The ads evoke a bougie paradise with as much tongue-in-cheek detail as an episode of Portlandia: avocados, kombucha, farm-to-table brunch, street fairs. In the one with the tattooed mom, she’s joined by a guy (her partner?) who’s looking at his iPhone and wearing a t-shirt that says LOCAL FOOD. But there’s a twist: Here, the people living out this progressive urban cliché are suburbanites.
In Homewood, we’re told, people walk to the farmer’s market, keep chickens in their yards, and hang out with friends of different races and sexual orientations. By contrast, their urban peers come across as either a bit square (see the first ad above), or just stressed out from having to deal with school bureaucracy and oversubscribed city services, like rec classes that fill up immediately.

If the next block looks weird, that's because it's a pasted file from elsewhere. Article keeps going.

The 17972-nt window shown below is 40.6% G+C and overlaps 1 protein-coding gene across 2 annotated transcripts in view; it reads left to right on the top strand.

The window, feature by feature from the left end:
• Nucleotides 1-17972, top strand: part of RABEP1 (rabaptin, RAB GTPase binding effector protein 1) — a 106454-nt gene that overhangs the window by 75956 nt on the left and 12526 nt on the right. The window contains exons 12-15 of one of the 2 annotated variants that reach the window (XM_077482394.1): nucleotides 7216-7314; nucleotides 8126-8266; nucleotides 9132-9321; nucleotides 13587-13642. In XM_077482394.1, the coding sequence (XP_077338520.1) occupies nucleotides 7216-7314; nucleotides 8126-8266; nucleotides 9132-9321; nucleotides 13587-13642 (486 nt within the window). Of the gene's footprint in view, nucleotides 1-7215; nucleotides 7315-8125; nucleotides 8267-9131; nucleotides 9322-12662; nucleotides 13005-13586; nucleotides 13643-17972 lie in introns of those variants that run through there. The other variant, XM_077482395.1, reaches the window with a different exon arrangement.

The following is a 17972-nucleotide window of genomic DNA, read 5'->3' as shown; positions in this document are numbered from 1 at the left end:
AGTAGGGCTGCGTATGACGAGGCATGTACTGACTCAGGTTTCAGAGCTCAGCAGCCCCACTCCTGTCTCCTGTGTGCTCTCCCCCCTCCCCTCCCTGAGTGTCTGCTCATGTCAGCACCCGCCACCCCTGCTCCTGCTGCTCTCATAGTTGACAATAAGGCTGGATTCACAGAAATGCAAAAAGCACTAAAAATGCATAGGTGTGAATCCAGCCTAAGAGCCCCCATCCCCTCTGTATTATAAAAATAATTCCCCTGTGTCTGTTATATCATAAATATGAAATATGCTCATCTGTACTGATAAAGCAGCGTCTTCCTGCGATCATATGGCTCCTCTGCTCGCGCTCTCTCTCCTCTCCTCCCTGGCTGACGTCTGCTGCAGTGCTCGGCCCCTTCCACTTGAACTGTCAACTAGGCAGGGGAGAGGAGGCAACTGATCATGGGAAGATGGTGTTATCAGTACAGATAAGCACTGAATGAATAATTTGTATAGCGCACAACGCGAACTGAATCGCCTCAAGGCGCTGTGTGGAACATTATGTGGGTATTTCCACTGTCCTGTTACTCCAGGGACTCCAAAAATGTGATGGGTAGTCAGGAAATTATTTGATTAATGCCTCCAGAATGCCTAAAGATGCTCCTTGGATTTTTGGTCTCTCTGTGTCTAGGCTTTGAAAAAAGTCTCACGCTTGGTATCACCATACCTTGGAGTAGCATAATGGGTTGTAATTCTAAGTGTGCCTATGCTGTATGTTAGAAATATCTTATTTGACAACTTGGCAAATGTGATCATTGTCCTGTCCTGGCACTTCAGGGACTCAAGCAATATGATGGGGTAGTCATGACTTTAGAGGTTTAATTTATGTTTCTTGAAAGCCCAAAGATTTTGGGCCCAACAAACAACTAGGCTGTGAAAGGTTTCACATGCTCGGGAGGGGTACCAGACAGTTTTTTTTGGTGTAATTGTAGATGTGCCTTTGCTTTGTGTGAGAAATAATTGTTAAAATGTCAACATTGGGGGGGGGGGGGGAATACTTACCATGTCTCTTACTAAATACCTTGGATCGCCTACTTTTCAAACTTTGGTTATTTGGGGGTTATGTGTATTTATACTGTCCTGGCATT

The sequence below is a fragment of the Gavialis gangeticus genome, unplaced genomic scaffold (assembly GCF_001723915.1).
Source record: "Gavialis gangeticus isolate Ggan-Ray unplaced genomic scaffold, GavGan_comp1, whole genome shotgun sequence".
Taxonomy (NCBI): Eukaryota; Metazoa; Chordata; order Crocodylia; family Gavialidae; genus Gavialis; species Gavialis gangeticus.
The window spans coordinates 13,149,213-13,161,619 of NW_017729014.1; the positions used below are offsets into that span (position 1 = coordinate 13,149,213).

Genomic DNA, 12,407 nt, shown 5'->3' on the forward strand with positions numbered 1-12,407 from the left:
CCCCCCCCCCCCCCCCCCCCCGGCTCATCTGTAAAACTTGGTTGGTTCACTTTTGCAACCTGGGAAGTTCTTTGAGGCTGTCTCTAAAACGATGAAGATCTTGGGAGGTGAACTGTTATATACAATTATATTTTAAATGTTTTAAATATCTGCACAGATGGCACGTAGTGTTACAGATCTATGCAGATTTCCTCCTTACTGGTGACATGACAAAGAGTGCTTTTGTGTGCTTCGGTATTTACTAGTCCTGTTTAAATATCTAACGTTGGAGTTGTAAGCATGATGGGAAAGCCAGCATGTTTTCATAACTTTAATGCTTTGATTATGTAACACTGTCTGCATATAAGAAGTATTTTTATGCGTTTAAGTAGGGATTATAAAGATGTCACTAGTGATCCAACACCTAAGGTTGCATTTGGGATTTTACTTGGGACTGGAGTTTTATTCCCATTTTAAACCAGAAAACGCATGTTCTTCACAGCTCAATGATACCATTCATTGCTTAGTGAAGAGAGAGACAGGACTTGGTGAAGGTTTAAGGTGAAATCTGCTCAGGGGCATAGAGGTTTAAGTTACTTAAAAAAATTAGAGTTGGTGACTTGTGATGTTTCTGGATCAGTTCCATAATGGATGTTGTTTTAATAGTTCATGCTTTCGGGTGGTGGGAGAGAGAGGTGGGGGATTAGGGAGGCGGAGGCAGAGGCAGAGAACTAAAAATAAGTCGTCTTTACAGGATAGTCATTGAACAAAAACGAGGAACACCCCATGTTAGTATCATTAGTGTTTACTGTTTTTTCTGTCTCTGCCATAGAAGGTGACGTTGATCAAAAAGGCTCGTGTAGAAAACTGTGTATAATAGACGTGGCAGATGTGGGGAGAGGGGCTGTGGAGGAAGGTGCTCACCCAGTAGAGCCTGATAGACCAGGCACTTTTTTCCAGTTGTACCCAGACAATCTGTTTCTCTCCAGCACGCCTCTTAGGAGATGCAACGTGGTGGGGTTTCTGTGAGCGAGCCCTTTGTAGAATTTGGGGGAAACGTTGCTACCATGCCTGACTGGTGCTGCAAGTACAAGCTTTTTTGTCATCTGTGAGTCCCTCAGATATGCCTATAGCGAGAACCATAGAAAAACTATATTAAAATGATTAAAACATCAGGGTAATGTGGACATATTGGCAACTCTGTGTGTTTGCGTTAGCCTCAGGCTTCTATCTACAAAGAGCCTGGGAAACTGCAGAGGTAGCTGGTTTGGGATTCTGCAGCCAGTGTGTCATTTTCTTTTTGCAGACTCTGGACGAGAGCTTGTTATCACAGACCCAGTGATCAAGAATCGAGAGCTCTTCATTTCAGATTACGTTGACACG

Who’s the sucker for moving to the suburbs now, eh?, the ads seem to ask. But the characters are more or less interchangeable; the implication is that if they move to Homewood, those tightly wound Chicagoans will chill out and name their kids “Zen,” too.
While they might seem suspiciously like they were generated by an algorithm fed with marketing data and New York Times trend pieces, the comic-strip Homewood denizens are based on real residents and real events, according to Maharry (who lives in Homewood herself).